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Homework Help: Antigradient of E-field

  1. Oct 6, 2009 #1
    1. The problem statement, all variables and given/known data
    Here k is a constant with the appropriate units. Find the potential, using the origin as you reference point. Check our answer by computing [tex]\nabla V[/tex]. [Hint: You must select a specific path to integrate along. It doesn't matter what path you choose, since the answer is path-independent, but you simply cannot integrate unless you have a particular path in mind.]
    No final position is provided.

    I came up with a V-field that satisfies the gradient condition but the hint was moderately unhelpful. I would like help to figure out what happened so I can avoid the wrong and follow the right on the exam.

    I am so glad that constant multipliers just constant multiply the answer after both integration and derivation.

    2. Relevant equations
    [tex]V(\vec{r})= -\int^{\vec{r}}_{\vec{0}}\vec{E}\cdot d\vec{l}[/tex]
    [tex]\vec{E}= -\nabla V[/tex]

    3. The attempt at a solution
    Attempt 1:
    [tex]\vec{r}=<t,t,t> 0\leq t\leq1[/tex]
    That is not the answer. But does provide the potential difference between the origin and the point <1,1,1>

    Attempt 2:
    [tex]V(\vec{r}(t))= -\int^{\vec{r}(1)}_{\vec{r}(0)}\vec{E}\cdot d\vec{l}[/tex]
    [tex]V(\vec{r}(t))= -\int^{\vec{r}(1)}_{\vec{r}(0)}<y^2,2xy+z^2,2yz>\cdot<dx,dy,dz>[/tex]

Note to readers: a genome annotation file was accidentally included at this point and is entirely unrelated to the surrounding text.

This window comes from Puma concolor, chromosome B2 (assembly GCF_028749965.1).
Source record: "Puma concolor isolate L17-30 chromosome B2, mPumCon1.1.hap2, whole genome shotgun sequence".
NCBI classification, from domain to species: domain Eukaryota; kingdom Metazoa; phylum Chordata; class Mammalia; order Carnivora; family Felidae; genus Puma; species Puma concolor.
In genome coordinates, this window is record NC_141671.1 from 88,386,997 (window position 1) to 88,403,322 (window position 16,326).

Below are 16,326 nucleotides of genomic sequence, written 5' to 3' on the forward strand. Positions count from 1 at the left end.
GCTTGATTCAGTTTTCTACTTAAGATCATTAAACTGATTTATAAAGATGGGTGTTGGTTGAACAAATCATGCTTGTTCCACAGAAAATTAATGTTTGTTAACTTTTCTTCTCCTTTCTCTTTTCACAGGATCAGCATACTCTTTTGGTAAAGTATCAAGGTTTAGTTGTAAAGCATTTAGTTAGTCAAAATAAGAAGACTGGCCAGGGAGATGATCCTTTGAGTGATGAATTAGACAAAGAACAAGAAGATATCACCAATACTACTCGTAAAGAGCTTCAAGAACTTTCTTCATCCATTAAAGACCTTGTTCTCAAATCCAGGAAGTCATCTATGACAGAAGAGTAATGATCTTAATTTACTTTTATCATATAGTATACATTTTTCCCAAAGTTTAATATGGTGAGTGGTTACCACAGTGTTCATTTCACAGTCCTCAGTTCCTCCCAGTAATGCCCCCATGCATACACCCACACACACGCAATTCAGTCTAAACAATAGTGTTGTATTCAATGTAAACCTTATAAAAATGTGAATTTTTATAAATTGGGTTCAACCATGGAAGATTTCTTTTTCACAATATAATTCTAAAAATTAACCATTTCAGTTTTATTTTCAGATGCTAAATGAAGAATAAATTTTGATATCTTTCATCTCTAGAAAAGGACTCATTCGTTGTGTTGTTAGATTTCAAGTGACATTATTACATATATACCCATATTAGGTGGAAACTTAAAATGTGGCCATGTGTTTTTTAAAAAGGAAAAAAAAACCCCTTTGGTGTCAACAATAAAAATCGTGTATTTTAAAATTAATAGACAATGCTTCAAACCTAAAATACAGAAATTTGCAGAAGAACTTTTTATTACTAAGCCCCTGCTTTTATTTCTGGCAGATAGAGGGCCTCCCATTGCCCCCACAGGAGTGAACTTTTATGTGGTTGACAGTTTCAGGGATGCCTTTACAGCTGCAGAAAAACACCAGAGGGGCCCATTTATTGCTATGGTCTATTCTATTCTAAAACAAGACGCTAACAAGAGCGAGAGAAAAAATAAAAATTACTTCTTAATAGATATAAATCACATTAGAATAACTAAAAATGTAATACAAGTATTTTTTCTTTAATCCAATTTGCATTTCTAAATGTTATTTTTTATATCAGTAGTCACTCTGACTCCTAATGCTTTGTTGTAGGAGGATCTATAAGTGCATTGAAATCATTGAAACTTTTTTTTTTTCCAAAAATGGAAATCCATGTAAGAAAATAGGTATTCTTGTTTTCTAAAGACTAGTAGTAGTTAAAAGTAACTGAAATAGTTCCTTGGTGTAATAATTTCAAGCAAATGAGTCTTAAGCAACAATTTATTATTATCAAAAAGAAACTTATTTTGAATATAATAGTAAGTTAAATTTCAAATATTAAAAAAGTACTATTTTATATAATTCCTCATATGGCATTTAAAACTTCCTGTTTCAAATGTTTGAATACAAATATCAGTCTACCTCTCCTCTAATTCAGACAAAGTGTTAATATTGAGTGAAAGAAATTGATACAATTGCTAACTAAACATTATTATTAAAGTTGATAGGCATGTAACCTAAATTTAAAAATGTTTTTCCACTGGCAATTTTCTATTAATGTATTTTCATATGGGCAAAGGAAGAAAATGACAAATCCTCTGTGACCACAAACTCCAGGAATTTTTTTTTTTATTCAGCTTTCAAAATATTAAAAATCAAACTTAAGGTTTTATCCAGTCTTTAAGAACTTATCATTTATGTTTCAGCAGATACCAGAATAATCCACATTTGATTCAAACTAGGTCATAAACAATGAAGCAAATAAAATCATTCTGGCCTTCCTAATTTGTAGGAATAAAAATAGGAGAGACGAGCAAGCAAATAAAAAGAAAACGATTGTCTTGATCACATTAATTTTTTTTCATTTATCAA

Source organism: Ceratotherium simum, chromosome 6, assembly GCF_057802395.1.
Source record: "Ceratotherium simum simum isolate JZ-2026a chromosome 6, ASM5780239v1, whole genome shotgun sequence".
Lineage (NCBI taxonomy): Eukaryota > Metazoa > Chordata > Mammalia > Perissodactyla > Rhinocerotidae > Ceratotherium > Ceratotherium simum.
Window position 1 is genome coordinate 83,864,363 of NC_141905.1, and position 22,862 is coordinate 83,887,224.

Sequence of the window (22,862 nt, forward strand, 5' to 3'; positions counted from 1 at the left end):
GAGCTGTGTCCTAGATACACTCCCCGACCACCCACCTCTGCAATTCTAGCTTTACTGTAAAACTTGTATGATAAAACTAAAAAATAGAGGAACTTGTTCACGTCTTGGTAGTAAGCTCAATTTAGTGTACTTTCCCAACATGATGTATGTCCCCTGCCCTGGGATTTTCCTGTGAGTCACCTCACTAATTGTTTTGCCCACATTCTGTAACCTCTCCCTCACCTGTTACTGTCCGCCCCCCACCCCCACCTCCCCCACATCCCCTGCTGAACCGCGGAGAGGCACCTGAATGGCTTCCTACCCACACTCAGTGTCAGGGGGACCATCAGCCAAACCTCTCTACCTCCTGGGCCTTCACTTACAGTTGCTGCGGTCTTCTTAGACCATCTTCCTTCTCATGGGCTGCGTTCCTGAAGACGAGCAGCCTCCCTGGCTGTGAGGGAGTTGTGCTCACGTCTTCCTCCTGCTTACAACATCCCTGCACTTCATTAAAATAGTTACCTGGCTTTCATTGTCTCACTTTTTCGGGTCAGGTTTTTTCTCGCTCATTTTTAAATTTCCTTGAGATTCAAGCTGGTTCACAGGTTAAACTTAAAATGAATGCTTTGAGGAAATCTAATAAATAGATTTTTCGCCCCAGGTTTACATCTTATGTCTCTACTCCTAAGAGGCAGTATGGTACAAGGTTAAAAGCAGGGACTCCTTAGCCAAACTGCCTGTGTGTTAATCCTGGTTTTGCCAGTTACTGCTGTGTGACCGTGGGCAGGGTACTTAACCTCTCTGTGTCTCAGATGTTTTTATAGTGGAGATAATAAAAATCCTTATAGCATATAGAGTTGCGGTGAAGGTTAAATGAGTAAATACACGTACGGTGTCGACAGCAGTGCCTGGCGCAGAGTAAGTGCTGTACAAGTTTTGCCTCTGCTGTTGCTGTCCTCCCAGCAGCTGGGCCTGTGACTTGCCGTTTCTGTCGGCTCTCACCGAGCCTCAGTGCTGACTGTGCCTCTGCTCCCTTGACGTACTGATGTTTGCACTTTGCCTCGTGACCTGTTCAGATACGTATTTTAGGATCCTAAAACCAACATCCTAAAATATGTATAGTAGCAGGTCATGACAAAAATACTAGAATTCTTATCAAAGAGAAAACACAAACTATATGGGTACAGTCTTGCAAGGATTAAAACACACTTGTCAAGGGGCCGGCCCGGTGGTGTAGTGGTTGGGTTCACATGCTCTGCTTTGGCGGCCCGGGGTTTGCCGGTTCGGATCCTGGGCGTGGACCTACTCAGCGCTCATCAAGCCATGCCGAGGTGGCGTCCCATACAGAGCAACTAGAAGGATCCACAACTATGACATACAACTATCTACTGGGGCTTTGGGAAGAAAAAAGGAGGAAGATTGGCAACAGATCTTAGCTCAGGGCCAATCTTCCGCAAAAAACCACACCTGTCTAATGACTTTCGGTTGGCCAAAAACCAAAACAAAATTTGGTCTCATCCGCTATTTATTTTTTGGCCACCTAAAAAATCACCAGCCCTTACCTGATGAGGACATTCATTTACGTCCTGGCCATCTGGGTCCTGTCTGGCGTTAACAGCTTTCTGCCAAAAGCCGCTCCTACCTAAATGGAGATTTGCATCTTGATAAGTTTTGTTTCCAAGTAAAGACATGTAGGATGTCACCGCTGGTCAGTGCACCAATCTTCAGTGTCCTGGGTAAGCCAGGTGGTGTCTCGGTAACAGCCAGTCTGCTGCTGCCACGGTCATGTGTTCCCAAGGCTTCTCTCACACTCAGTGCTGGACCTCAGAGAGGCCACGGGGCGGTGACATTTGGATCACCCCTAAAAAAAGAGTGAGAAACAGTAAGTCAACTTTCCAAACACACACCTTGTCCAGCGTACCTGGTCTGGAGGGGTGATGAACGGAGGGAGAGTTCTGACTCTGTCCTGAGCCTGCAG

[tex]V(\vec{r}(t))= -\int^{\vec{r}(1)}_{\vec{r}(0)}y^2dx+(2xy+z^2)dy+2yzdz[/tex]
    [tex]V(\vec{r}(t))= -(xy^2+xy^2+yz^2+yz^2)|^{\vec{r}(1)}_{\vec{r}(0)}[/tex]
    [tex]V(\vec{r}(t))= -(1+1+1+1)= -4[/tex] That's not right, back up one line.
    [tex]V(\vec{r}(t))= -(2xy^2+2yz^2)[/tex] This is almost right, it is off by a constant multiplier of 2.

    [tex]-\nabla V=-\nabla(-2xy^2-2yz^2)=2y^2\hat{x}+(4xy+2z^2)\hat{y}+4xz\hat{z}[/tex]

    [tex]V= -(xy^2+yz^2)k+c[/tex] This is my final answer

    You may have noted that I dropped the constant k through out the entire attempt. That is why I am happy that the constant multiplier multiplies the answer on of integrals and derivatives by the same factor.
    The question now is were did the two come from and how can it be avoided? Why did the book say pick a specific path when entering the path into both integrals provided a constant answer? Wouldn't that produce the potential difference between two specific points using and E-field instead of the V-field as apparently requested?
  2. jcsd
  3. Oct 6, 2009 #2
    I'm not sure why you're integrating from r(0) to r(1). The problem wants you to integrate from 0 to r, where r = <x,y,z>. Easiest way to accomplish this is to look at each direction of the E-field one at a time. Integrate that piece with respect to its direction. Then compare the three results to see what pieces overlap, and what's unique. So it all together, keeping in mind that overlaps should only be added once. So all that leaves is the integration constant, C. To find that, set the function equal to 0 at (0,0,0) and sort it out appropriately.
  4. Oct 6, 2009 #3
    The r(0) to r(1) is because r(t)=<t,t,t> which will take me from the the origin to the point (1,1,1). I see the error I made. Will attempt the correct solution later.
  5. Oct 6, 2009 #4
    Attempt 3:
    [tex]-\nabla V=y^2\hat{x}+(2xy+z^2)\hat{y}+2yz\hat{z}[/tex]
    All is well.
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